Born in Vietnam and moving to the United States at age 8, Lani Chau was determined to use art and science for the greater good through the field of renewable energy. That journey started with experiences in physics, chemistry and the arts at Adelphi.
“The greatest scientists are artists as well.”
This famous Albert Einstein quote doesn’t just inspire Lani Chau, who graduated from Adelphi in 2018 with a Bachelor of Science in physics and a minor in art and graphic design. It embodies who she is.
Born in Vietnam and moving to the United States at age 8, Chau was determined to use art and science for the greater good through the field of renewable energy. That journey started with experiences in physics, chemistry and the arts at Adelphi.
“I was drawn to physics for the ability to connect the dots about how the world works and because everything in it is logical and analytical,” she said. “But I’ve always been interested in art, and I thought, ‘I can do this. I can go into physics and find a way to bridge my inner creativity and my analytical side.'”
In 2016, Chau worked with associate professor of physics and department chair Matthew Wright, Ph.D., and his team to create a physics education video on the concept of torque. Since they wanted to make physics more accessible to all students, they landed on the novel idea of teaching the lesson through the movements of swing dancing.
“In that way, my creative attribute was able to help me think outside the box and incorporate my ideas into the math and science fields,” Chau says.
Chau created the storyboard and design for the video, and fellow student Egla Ochoa-Madrid ’17 wrote the script. They even took swing dancing lessons so they could perform in the video.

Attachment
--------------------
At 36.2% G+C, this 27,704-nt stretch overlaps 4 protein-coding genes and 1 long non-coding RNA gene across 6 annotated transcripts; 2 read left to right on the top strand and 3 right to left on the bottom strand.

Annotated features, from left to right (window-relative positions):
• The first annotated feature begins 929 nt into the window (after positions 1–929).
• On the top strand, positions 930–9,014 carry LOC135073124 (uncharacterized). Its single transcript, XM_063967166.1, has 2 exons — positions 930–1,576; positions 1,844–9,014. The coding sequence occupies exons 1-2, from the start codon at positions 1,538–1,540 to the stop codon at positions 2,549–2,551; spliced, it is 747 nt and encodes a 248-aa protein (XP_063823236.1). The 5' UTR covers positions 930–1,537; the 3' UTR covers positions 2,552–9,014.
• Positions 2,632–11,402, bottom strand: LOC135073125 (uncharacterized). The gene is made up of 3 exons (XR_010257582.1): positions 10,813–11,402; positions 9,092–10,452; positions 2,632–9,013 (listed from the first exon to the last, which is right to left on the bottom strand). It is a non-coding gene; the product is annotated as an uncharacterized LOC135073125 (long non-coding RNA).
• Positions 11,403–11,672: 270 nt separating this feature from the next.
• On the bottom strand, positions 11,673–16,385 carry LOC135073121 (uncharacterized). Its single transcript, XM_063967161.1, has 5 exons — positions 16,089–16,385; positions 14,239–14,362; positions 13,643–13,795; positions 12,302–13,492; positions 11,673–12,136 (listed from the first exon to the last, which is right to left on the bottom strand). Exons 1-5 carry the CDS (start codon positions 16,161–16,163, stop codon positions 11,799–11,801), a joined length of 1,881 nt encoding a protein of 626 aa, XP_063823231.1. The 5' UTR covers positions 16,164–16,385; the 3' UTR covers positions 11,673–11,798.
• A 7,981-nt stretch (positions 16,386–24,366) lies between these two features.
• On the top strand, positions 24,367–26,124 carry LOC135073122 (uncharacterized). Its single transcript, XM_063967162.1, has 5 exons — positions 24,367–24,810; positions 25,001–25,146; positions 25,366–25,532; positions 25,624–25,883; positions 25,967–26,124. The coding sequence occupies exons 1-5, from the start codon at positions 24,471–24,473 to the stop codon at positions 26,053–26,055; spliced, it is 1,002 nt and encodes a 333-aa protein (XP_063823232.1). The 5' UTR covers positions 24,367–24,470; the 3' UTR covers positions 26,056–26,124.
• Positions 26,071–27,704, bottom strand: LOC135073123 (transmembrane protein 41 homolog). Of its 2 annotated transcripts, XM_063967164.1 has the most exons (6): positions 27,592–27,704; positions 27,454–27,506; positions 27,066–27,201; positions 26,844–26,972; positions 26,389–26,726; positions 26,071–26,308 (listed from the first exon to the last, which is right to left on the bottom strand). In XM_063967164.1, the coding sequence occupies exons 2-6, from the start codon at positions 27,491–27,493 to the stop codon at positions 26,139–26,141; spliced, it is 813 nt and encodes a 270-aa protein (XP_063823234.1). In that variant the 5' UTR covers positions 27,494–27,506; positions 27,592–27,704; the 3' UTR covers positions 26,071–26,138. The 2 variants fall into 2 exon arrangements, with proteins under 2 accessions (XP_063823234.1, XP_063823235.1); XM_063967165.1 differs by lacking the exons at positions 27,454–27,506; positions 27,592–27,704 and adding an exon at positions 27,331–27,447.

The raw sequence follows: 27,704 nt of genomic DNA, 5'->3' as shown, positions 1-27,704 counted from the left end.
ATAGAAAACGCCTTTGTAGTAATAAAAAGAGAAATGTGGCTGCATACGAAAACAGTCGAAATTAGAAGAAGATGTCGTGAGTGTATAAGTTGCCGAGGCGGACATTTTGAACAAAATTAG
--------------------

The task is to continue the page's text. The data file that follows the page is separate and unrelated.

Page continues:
“It was fantastic,” says Dr. Wright. “The final product is currently being used for my first-year physics class. We absolutely love that video.”
It was also at Adelphi that Chau was able to do advanced work in renewable energy.
In 2017, she joined associate professor of chemistry Justyna Widera-Kalinowska, Ph.D., on her summer research program in Poland, where students worked on photovoltaics—the conversion of light into electricity—by testing a new material that can be used for photovoltaic application.
“That was an amazing experience,” Chau says. “It helped me gain a much more global perspective on energy problems, working internationally with other scientists and just learning about a new culture.”
Upon returning, the team presented their research at the National Conference for Undergraduate Research at the University of Central Oklahoma. Chau continued her research in solar energy through an internship at the Brookhaven National Laboratory, where she studied semiconductors that can be used to capture solar energy and create renewable chemical fuel.
“There are so many problems in the world related to energy issues, such as climate change and pollution, and I want to make an impact in the field,” she says. “I want to help people and help integrate renewable energy into their communities so we can improve the condition of life everywhere.”
The next step for Chau is understanding the business side of the energy industry. That’s why she enrolled as a graduate student at the University of Rochester, where she is currently studying for her Master of Science in Technical Entrepreneurship and Management (TEAM), with a concentration in energy and the environment.
She is working toward bringing renewable energy to her native land.
“When I go back to Vietnam, I have to wear a mask because the air is dirty,” Chau says. “Why is that still happening? The equator cuts right through Vietnam. There’s a lot of sunlight so there’s a huge capacity for solar energy to be harvested there.”
She is also researching entrepreneurial opportunities at New York start-ups, including one that installs tiles on the street to harvest the kinetic energy of people walking over them.
“That’s a great example of innovation happening,” Chau says. “I want to get more involved in that and possibly be an innovator myself.”
As Chau progresses in her career, she continues to look back fondly on her formative experiences at Adelphi.
“I wouldn’t be the person I am today if it weren’t for the support of the people at Adelphi,” Chau says. “I had a dream of what I wanted to do. I wanted to go into energy and I wanted to make an impact. So I sought help from my professors and they became my mentors and they were so supportive.”
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